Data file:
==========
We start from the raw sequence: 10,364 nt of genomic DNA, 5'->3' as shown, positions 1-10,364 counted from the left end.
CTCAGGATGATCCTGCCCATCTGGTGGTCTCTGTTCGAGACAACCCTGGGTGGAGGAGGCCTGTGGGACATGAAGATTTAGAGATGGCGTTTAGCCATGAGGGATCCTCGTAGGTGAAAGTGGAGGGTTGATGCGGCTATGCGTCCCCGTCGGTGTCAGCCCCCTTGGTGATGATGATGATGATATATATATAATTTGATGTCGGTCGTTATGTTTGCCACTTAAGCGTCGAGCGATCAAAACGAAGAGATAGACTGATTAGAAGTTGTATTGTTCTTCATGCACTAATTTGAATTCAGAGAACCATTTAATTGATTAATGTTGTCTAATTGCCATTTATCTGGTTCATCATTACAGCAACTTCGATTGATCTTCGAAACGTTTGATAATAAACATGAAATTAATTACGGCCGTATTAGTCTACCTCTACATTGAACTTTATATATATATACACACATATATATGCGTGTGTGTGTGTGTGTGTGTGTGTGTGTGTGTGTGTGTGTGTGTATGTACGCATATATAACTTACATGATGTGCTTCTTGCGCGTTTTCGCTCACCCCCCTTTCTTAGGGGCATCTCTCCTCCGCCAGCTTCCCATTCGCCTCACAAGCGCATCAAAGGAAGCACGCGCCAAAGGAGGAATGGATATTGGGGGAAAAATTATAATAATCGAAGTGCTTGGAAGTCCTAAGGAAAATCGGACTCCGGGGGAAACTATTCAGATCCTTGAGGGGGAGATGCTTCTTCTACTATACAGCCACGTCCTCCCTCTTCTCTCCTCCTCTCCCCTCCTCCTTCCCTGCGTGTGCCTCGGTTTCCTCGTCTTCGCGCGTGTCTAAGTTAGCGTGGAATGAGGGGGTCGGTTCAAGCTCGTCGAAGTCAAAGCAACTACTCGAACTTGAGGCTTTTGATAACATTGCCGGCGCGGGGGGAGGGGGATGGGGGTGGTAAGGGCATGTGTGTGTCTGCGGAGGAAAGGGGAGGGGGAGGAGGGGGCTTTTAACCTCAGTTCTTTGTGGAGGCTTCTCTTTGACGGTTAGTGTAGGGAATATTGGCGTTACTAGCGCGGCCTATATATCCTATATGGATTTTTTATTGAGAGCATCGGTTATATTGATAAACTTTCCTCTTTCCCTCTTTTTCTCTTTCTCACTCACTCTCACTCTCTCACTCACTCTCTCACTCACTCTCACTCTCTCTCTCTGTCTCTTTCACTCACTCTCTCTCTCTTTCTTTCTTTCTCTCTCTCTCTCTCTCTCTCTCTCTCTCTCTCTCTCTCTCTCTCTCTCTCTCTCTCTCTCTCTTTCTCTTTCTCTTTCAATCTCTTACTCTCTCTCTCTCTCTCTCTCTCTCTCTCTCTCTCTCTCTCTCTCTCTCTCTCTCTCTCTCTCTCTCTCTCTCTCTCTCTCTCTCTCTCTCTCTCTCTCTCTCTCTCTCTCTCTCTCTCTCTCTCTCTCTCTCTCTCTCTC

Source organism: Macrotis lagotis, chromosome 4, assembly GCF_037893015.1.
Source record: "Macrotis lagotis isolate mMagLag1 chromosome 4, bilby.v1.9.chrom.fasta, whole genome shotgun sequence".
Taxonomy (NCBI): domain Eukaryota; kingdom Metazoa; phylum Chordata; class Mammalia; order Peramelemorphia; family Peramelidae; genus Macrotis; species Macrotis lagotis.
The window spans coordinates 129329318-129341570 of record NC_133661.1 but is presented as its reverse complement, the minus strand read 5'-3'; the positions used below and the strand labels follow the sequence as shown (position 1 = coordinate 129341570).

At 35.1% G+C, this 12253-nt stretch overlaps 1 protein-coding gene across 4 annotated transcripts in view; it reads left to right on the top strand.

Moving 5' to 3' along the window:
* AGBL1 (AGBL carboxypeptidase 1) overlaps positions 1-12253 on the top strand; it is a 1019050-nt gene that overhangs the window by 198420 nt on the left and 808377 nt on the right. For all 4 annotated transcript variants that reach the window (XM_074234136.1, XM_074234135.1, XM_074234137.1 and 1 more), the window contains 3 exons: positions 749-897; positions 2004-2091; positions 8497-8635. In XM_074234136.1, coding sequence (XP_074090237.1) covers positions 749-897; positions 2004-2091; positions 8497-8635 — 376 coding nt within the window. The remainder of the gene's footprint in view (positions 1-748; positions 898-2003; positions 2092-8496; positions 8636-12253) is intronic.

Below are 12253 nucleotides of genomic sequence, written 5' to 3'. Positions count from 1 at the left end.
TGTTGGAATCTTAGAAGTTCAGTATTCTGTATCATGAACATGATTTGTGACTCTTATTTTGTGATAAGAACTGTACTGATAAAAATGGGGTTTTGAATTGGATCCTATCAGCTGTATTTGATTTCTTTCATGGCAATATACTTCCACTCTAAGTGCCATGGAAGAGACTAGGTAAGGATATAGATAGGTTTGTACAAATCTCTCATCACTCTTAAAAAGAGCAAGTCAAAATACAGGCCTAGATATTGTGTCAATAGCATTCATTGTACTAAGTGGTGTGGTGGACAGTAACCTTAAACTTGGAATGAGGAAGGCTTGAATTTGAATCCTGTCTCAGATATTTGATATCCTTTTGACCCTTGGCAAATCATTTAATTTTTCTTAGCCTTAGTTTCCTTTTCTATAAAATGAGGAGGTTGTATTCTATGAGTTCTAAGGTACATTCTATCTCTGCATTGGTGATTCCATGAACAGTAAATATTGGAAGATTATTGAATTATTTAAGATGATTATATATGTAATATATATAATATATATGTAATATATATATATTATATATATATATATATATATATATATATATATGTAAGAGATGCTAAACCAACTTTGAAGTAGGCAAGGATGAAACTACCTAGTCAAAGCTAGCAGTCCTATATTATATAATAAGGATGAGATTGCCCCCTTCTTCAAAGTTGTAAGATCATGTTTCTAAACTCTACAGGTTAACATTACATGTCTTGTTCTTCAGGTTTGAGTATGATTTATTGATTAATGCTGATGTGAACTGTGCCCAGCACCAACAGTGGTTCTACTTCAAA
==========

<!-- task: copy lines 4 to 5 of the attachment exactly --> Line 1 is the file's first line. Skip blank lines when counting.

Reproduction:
Source record: "Macrotis lagotis isolate mMagLag1 chromosome 4, bilby.v1.9.chrom.fasta, whole genome shotgun sequence".
Taxonomy (NCBI): domain Eukaryota; kingdom Metazoa; phylum Chordata; class Mammalia; order Peramelemorphia; family Peramelidae; genus Macrotis; species Macrotis lagotis.